The standard warranty on the hybrid battery shows 8 years or 100,000 miles.

Panasonic Corp. manufactured the hybrid Camry packs from 2007 to 2011. The 2012 Camry hybrid packs are now made in America by Toyota's battery division. These new traction battery packs are a little lighter, including more amps and run cooler than it's predecessors.
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Old 08-06-2012, 04:41 PM   #6 (permalink)
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I should mention some buy used traction batteries rather cheap from salvage yards. All the Camry traction batteries are 245 DC volts. Also saw were some found used traction batteries on eBay for $300 probably from front crashed cars.
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Old 08-06-2012, 07:55 PM   #7 (permalink)
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It will more than likely last as long as you plan to own the car. Given history of HSD, you can just as easily ask how long the transmission or engine will last. Honda, it may be a valid question. Cracks me up how often this questions comes up, but you never hear of anyone replacing them.
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Old 08-07-2012, 05:09 AM   #8 (permalink)
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Quote:
Originally Posted by Oz_TCH View Post
Also, given the length of the battery warranty, even if a hybrid owner does have to replace the battery pack after 8 years/100,000 miles, the cost is comparable to the cost of a transmission, which would likely have failed in other cars before that point.



HTH

I've never had to replace my transmission on any of the cars I've owned and I put well over 200,000 miles on them, Some over 300,000 miles.
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Old 08-07-2012, 05:18 AM   #9 (permalink)
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Quote:
Originally Posted by habu968 View Post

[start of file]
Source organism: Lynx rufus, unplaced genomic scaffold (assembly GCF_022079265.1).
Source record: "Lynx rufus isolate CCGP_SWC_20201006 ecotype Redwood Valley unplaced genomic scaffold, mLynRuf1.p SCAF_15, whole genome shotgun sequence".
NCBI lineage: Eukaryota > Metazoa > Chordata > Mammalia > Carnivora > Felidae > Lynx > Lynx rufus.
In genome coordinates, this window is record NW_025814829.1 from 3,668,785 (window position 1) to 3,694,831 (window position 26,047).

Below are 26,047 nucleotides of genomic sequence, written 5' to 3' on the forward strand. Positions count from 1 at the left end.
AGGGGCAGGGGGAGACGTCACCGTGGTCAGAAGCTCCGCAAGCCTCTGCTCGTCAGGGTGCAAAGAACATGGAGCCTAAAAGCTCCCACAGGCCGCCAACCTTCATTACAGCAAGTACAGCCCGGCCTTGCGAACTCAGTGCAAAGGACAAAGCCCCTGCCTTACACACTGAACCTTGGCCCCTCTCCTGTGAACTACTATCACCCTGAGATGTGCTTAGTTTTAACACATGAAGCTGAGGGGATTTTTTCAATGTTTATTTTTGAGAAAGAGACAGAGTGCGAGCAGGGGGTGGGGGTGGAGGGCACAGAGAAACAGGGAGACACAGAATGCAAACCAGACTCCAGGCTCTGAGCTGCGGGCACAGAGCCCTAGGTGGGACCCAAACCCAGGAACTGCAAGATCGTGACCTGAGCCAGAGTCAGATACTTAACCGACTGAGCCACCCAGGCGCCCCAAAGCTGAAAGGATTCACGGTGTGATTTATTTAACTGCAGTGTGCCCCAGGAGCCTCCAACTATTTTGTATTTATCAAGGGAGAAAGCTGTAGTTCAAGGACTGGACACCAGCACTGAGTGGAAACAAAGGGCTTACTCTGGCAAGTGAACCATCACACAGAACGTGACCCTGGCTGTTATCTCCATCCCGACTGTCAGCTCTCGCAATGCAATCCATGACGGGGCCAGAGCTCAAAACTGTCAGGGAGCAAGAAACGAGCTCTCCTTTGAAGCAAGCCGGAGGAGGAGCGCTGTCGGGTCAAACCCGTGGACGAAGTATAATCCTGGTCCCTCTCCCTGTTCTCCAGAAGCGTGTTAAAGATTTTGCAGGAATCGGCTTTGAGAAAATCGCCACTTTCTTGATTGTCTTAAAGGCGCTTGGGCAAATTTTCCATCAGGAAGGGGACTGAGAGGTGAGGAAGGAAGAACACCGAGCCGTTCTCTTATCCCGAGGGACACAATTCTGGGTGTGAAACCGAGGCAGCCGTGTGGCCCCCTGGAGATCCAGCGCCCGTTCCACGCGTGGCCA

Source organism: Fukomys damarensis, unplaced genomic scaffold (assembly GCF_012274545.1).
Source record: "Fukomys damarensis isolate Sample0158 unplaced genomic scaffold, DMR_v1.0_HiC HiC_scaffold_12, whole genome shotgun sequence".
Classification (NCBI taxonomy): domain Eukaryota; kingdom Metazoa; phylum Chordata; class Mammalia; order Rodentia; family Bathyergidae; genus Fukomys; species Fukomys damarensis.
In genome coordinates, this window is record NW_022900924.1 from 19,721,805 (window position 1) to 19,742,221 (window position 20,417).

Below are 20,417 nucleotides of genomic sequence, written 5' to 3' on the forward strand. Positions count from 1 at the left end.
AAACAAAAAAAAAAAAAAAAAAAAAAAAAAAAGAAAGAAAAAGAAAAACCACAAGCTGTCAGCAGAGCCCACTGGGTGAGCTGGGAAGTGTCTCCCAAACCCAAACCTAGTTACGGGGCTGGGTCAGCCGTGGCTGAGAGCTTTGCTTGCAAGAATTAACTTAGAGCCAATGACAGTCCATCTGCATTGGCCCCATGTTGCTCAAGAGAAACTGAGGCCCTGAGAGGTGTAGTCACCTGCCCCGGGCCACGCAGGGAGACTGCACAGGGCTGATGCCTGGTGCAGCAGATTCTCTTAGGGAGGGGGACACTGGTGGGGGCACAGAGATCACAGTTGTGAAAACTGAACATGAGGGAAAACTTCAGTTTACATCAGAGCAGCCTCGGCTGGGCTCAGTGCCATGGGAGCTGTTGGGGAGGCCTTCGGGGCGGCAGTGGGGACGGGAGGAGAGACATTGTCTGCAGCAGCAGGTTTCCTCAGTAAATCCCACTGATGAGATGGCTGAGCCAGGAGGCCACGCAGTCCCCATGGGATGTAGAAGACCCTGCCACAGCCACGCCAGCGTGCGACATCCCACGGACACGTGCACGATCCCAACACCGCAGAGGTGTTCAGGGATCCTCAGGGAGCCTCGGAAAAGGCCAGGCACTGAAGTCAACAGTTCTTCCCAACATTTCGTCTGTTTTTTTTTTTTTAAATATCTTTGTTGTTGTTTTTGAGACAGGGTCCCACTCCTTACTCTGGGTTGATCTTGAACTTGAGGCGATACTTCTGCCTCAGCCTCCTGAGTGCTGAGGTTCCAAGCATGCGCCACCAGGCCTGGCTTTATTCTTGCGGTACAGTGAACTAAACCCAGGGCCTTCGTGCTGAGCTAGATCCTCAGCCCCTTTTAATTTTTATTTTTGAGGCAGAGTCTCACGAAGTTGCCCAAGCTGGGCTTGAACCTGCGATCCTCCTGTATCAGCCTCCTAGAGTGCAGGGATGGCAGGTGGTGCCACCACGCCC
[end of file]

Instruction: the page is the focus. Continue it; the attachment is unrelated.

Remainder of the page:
It will more than likely last as long as you plan to own the car. Given history of HSD, you can just as easily ask how long the transmission or engine will last. Honda, it may be a valid question. Cracks me up how often this questions comes up, but you never hear of anyone replacing them.

That's probably nobody puts miles on a hybrid like I will. Most hybrid drivers drive city miles.
The warranty is not much use to me, seeing mine will be gone in probably 3 years with the millage I put on the car. I would need a 8 year unlimited millage on mine.
The reason I ask is any device I owned that uses a rechargable battery needs a new battery after 3 year or so.
Example: New battery in my cowan video player lasts 12 hours, after 2 years, it lasts two hours before needing a recharge.
I don't want to spend $34,000 just to have a 3500 pound paperweight after 4 years.
I did find this though - http://www.re-involt.com/Prius_Battery-.html
I guess I will be the first tester of the battery for high millage drivers.

Last edited by scottvf; 08-07-2012 at 05:19 AM.
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Old 08-07-2012, 05:52 AM   #10 (permalink)
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Quote:
Originally Posted by scottvf View Post
That's probably nobody puts miles on a hybrid like I will. Most hybrid drivers drive city miles.
The warranty is not much use to me, seeing mine will be gone in probably 3 years with the millage I put on the car. I would need a 8 year unlimited millage on mine.
The reason I ask is any device I owned that uses a rechargable battery needs a new battery after 3 year or so.
Example: New battery in my cowan video player lasts 12 hours, after 2 years, it lasts two hours before needing a recharge.
I don't want to spend $34,000 just to have a 3500 pound paperweight after 4 years.
I did find this though - http://www.re-involt.com/Prius_Battery-.html
I guess I will be the first tester of the battery for high millage drivers.
Thanks for the Video. The corrosion with the removable modules may be why toyota dumped the plug-in module traction battery many years ago.
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Old 08-07-2012, 09:11 AM   #11 (permalink)